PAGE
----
Hampshire has once again been up there with the best at the RHS Chelsea Flower Show.
With Hook-based nursery Hortus Loci growing for four show gardens, there was always a good chance that their horticultural skills would attract top medals. The title sponsors of the RHS Chelsea Flower Show commissioned award-winning landscape designer Cleve West to create a contemporary paradise garden which impressed the judges. He was awarded Gold.
Invented by the Persians more than a thousand years ago, paradise gardens are spaces for sanctuary and contemplation. Cleve is known for designs which combine the classic with the contemporary and for The M&G Garden he used ancient elements of water, shade and planting to create a paradise garden fit for 2014. The result is a showcase of how British garden design has evolved yet retains many features that have stood the test of time.
Also winning gold with Hortus Loci plants was Chelsea first-timer Hugo Bugg with the RBC Waterscape Garden – Embrace the Rain. The garden showed how water management features which occur in nature can be replicated in bold and innovative ways. Mimicking the natural watershed, water was directed through the garden at different gradients and speeds. Drawing on inspiration from the parched effects caused by extreme global weather, the design was layered with naturally-occurring geometric patterns. The resulting angles exposed and concealed sections of the garden, enticing visitors to walk round and through the space to find out more.
The garden included innovative and sustainable concrete applications, showcasing a new moulding procedure and resulting in dramatic and creative surfaces.
Blues, lime-greens and yellows were the predominant colours in the planting scheme including Iris bullyana, Iris robustra ‘Gerald Darby’, Euphorbia ‘Whistleberry Garnet’ and Geum ‘Lemondrops’. A variety of plants had different roles in the garden’s filtration, rain garden, and retention pools, inviting unusual combinations and contrasts including Juncus inflexus, Lysimachia atropurpurea ‘Beaujolais’ and Amsonia tabernaemontana.
The garden showcased storm water management and alternatives to lawn and traditional paving. In retaining water, opportunities for biodiversity will be increased – for example, frogs and newts. There was a range of trees, grasses and herbaceous perennials which attract, give shelter to, and provide food for birds and insects.
The Brewin Dolphin Garden by another Chelsea first-timer, Matthew Childs, won Silver-Gilt Flora. It captured the tranquillity and calmness of a fresh morning. The garden is about possibilities and nurturing potential for the future. The still, restful spaces surrounded by fresh, lush planting reflected Brewin Dolphin’s long heritage of cultivating and preserving wealth. Archways, generous paths and sculpture are all symbolic of future opportunities set within a peaceful space.
The garden was designed in a contemporary way for a professional couple to provide them with a place in which to relax. It features bold, engaging elements such as patinated copper archways and a specially commissioned sculpture designed by Peter Brooke-Ball.
The planting is a fresh colour palette of greens, yellows, whites and creams with a delicate mix of perennials, ferns, hostas and grasses. These weave beneath the dappled canopies of multi-stemmed Betula nigra and Acer and are punctuated with the dense, loosely globe-like forms of Cryptomeria japonica ‘Globosa Nana’. As with the hard landscaping, there are contrasts in mood within the planting with accents of claret and purple which symbolise preserved wealth from a nurtured approach. Although not designed to be specifically from one geographic area, there are strong Asiatic influences within the planting scheme.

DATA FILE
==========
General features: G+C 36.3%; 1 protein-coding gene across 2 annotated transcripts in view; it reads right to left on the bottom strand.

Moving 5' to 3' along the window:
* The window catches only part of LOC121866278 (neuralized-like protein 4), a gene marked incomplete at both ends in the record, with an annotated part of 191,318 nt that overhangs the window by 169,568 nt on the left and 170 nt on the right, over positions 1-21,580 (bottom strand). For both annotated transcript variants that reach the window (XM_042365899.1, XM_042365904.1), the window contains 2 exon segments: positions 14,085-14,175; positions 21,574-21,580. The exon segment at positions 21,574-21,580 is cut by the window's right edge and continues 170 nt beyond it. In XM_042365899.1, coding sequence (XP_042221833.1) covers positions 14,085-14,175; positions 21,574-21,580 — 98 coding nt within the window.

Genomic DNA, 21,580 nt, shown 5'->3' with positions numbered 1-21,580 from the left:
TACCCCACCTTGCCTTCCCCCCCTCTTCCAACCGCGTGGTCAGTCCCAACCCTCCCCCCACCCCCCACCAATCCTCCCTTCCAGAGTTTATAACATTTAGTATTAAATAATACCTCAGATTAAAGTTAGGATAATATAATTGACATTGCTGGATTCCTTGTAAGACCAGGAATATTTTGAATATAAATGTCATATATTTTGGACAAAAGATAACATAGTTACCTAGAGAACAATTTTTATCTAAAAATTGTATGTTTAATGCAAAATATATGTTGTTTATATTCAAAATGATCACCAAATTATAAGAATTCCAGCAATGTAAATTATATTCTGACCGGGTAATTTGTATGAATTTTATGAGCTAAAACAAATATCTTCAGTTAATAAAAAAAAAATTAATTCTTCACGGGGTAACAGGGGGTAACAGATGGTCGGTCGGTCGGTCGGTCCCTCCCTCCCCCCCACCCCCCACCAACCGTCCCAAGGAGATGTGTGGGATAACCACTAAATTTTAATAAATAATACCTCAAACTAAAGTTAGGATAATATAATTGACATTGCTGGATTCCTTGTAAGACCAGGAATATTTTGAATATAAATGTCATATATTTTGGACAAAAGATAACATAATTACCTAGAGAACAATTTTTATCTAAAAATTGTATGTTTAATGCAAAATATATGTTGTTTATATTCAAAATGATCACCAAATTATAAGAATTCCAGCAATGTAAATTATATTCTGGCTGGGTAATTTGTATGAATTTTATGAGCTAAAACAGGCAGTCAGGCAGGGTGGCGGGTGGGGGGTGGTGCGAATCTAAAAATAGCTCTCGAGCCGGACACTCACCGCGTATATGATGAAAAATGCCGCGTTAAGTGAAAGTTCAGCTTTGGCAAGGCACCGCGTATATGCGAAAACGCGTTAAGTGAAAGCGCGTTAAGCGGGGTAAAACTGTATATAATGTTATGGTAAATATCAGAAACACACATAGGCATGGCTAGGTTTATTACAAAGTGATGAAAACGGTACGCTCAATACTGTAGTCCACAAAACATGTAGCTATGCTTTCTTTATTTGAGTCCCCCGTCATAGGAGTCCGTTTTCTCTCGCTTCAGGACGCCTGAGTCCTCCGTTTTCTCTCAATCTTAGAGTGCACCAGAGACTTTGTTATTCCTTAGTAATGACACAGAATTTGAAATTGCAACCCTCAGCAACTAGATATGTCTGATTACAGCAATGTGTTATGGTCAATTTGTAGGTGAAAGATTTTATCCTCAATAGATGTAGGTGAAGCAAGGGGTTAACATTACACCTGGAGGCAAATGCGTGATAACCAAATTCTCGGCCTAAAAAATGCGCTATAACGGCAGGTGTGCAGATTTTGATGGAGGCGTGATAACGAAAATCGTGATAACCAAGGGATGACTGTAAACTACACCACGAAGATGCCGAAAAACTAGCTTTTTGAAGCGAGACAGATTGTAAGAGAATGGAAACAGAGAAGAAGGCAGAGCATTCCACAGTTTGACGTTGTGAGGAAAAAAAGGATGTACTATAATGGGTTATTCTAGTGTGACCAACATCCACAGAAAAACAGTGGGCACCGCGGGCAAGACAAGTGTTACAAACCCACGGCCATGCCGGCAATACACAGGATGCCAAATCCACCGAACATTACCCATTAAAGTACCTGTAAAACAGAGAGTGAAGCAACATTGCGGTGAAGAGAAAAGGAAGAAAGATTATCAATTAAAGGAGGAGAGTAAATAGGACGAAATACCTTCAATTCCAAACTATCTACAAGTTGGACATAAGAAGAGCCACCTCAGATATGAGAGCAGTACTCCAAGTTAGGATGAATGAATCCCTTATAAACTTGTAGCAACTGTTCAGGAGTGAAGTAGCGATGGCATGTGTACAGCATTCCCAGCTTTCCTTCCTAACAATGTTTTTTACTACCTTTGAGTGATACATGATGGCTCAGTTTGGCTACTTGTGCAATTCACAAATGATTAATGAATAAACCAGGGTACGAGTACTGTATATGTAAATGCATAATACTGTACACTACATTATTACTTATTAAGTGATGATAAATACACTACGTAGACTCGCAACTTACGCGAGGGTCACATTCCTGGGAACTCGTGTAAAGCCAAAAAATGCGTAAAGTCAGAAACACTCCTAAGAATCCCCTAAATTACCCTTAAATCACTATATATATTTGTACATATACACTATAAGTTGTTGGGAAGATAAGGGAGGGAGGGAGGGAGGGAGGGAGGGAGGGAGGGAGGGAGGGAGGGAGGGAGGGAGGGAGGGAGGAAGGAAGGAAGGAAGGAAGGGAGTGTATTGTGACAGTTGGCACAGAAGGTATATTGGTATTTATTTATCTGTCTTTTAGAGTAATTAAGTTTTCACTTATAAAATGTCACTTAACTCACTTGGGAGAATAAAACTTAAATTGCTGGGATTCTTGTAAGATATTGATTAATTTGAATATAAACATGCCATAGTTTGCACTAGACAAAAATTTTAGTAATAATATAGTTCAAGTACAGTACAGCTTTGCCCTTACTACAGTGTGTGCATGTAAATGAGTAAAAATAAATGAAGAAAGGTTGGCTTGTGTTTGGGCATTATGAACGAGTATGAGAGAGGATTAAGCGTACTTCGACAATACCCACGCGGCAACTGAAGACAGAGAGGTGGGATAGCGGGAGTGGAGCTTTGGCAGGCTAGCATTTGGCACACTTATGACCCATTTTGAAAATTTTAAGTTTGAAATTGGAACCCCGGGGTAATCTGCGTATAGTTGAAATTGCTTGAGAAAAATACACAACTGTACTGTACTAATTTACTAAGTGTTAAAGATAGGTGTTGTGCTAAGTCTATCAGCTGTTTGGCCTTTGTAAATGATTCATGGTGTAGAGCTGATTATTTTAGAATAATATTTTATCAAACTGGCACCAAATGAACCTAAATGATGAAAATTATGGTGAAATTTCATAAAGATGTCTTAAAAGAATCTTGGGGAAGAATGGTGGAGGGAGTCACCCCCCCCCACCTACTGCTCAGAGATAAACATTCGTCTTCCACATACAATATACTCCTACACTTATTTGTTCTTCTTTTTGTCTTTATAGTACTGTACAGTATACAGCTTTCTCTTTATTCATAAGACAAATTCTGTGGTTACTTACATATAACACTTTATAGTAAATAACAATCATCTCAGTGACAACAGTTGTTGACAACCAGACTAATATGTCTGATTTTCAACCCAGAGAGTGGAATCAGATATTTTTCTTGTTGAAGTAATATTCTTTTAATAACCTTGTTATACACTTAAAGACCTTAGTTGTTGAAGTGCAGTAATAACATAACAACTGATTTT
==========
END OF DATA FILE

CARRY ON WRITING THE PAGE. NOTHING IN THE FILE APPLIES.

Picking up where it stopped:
The Cloudy Bay Sensations Garden by Gavin McWilliam and Andrew Wilson also won Silver-Gilt Flora. It was designed to reflect the tasting notes of the Cloudy Bay wines. Using this as the basic concept, planting and flower colours, perfumes and textures are used to visualise the sensations experienced when drinking the wine.
Flower colour is used to create a splash of sensational shades across the garden. Deep blackberry notes contrast with raspberry reds and softer pinks, drifting into frothy whites and pale gooseberry tones. Roses, irises and peonies create intense colour depth and perfumes, set against a simple palette of oak and hazel coppice, woodland grasses and sweet woodruff. Gooseberry, raspberry and redcurrant are dotted through the naturalistic planting. To the front of the garden the colour planting drifts into soft ornamental grasses and bulbs. A specimen medlar and a pomegranate create foreground interest.
Oak and charred oak are combined with limestone surfaces and sparkling water to complete the design as a garden of sensory delight. Tall oak panels create a sense of elegance and oak and hazel coppice with woodland fruit contrast the drama of the colour swathe that splashes across the garden.
It’s not just the Show Gardens that wowed the judges. Hillier Nurseries, the UK’s leading tree and hardy plant nursery, are celebrating their 150th anniversary in style this year. They created a show-stopping exhibit at the heart of The Great Pavilion sponsored by specialist insurer, Beazley. Hillier has been exhibiting at Chelsea since the show’s early days, and has won an unrivalled 69 consecutive RHS Chelsea Gold medals since the show resumed at the end of the Second World War. The Hillier Garden Exhibit showcases around 4000 readily available garden plants and container-grown semi-mature trees taken from its extensive commercial Hampshire nurseries.
Also on display is the Plant of the Year – Hydrangea macrophylla Miss Saori (‘H20-2′). The unusual double-petalled pink and white flowers look stunning.
Hardy’s Cottage Garden plants